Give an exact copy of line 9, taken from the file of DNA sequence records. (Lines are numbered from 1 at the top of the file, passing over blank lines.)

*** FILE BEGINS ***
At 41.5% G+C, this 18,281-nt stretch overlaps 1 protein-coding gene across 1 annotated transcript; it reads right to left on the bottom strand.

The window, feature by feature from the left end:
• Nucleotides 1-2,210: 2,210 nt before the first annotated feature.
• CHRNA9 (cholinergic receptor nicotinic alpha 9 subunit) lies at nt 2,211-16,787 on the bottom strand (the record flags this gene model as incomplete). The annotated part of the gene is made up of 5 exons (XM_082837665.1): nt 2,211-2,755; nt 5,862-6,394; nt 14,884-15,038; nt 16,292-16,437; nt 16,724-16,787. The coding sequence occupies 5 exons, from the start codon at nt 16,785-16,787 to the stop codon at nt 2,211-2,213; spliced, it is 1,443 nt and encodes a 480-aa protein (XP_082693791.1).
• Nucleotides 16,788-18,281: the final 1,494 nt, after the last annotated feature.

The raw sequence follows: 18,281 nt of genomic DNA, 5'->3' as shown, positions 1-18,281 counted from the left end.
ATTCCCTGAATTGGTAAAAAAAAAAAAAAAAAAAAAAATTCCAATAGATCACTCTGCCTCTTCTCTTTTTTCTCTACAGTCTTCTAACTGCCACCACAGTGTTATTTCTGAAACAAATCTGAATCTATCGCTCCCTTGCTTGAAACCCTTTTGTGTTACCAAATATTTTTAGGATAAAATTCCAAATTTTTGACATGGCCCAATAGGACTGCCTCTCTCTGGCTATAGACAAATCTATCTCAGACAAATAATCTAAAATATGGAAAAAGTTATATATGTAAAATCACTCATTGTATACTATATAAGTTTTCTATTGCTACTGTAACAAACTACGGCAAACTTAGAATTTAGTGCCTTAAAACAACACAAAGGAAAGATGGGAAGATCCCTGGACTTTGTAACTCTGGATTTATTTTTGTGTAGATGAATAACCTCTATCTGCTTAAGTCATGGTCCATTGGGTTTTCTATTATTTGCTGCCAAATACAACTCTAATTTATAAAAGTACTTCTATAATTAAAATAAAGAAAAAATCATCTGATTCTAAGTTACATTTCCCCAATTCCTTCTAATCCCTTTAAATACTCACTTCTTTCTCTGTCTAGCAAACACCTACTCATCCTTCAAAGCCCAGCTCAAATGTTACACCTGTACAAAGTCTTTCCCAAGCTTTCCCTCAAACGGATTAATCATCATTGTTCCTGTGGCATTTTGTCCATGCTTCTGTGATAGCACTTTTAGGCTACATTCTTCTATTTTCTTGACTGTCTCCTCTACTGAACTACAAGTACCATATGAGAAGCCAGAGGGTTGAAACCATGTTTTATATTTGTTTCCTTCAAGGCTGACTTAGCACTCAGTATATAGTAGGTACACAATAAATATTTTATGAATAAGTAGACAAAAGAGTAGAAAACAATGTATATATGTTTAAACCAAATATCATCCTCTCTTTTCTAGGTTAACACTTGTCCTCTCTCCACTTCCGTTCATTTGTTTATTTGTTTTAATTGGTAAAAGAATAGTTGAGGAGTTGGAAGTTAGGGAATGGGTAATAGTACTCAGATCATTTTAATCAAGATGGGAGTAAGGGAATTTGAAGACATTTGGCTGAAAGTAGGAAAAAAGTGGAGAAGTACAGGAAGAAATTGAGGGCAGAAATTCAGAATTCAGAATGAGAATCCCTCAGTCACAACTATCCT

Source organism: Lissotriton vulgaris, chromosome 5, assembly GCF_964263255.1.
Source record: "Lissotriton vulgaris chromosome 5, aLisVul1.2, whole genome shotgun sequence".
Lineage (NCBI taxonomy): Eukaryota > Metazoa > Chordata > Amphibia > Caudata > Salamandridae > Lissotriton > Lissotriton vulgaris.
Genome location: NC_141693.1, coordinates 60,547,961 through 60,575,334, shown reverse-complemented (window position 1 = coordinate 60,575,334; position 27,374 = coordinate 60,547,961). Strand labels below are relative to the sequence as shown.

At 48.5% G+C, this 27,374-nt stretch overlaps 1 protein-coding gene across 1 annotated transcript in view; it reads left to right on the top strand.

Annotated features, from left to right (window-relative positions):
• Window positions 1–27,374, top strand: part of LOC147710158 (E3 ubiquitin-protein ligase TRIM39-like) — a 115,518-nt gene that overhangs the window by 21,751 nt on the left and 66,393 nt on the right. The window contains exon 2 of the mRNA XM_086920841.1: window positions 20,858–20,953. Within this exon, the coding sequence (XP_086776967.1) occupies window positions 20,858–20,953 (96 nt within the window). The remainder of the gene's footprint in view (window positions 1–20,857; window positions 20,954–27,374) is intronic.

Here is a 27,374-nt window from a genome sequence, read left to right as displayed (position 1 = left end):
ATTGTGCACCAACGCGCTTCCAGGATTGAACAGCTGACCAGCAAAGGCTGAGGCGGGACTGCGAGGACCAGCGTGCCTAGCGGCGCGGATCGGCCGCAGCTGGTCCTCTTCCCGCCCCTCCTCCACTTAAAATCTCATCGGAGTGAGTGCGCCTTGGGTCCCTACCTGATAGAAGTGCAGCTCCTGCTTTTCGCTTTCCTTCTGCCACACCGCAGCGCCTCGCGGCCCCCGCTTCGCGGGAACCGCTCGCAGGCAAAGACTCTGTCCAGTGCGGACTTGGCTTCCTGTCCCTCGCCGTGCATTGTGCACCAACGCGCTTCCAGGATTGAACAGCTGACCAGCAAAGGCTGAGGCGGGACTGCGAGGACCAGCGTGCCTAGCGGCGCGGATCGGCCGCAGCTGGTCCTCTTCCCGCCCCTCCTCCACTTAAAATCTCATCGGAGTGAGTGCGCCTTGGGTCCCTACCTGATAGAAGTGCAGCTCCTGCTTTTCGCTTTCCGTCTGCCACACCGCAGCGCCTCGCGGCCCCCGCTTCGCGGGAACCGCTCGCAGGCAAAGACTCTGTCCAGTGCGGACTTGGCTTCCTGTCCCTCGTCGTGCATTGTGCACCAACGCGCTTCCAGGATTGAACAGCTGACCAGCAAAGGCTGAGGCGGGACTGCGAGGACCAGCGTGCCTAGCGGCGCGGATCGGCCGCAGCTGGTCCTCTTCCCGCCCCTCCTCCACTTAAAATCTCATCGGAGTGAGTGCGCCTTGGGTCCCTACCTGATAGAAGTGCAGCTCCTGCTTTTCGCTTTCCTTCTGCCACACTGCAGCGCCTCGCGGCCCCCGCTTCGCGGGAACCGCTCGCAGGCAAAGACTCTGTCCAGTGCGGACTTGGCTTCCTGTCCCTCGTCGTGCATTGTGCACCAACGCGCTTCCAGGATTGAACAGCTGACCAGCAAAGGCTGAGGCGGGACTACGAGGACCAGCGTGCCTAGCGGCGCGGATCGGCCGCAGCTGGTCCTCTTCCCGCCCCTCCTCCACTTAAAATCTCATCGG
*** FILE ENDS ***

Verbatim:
Source record: "Lissotriton vulgaris chromosome 5, aLisVul1.2, whole genome shotgun sequence".